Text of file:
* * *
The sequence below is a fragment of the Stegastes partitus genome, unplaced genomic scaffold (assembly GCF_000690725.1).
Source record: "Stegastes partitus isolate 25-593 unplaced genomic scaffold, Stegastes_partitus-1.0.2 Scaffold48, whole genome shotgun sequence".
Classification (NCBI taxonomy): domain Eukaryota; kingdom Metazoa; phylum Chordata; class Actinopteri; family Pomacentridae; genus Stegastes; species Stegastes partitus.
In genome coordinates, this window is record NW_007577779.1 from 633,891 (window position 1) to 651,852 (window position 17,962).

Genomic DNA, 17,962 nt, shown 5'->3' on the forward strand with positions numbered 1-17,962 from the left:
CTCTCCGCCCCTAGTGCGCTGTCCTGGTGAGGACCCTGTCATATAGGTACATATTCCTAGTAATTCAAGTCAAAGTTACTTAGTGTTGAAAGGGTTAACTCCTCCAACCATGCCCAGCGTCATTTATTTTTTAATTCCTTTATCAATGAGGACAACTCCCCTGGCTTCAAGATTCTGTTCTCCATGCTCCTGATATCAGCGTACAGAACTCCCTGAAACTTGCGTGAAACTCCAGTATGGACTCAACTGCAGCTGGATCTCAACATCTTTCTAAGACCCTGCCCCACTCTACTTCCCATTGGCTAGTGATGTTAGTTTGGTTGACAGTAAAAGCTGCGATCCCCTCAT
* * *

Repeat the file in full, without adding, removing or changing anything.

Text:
The sequence below is a fragment of the Stegastes partitus genome, unplaced genomic scaffold (assembly GCF_000690725.1).
Source record: "Stegastes partitus isolate 25-593 unplaced genomic scaffold, Stegastes_partitus-1.0.2 Scaffold48, whole genome shotgun sequence".
Classification (NCBI taxonomy): domain Eukaryota; kingdom Metazoa; phylum Chordata; class Actinopteri; family Pomacentridae; genus Stegastes; species Stegastes partitus.
In genome coordinates, this window is record NW_007577779.1 from 633,891 (window position 1) to 651,852 (window position 17,962).

Genomic DNA, 17,962 nt, shown 5'->3' on the forward strand with positions numbered 1-17,962 from the left:
CTCTCCGCCCCTAGTGCGCTGTCCTGGTGAGGACCCTGTCATATAGGTACATATTCCTAGTAATTCAAGTCAAAGTTACTTAGTGTTGAAAGGGTTAACTCCTCCAACCATGCCCAGCGTCATTTATTTTTTAATTCCTTTATCAATGAGGACAACTCCCCTGGCTTCAAGATTCTGTTCTCCATGCTCCTGATATCAGCGTACAGAACTCCCTGAAACTTGCGTGAAACTCCAGTATGGACTCAACTGCAGCTGGATCTCAACATCTTTCTAAGACCCTGCCCCACTCTACTTCCCATTGGCTAGTGATGTTAGTTTGGTTGACAGTAAAAGCTGCGATCCCCTCAT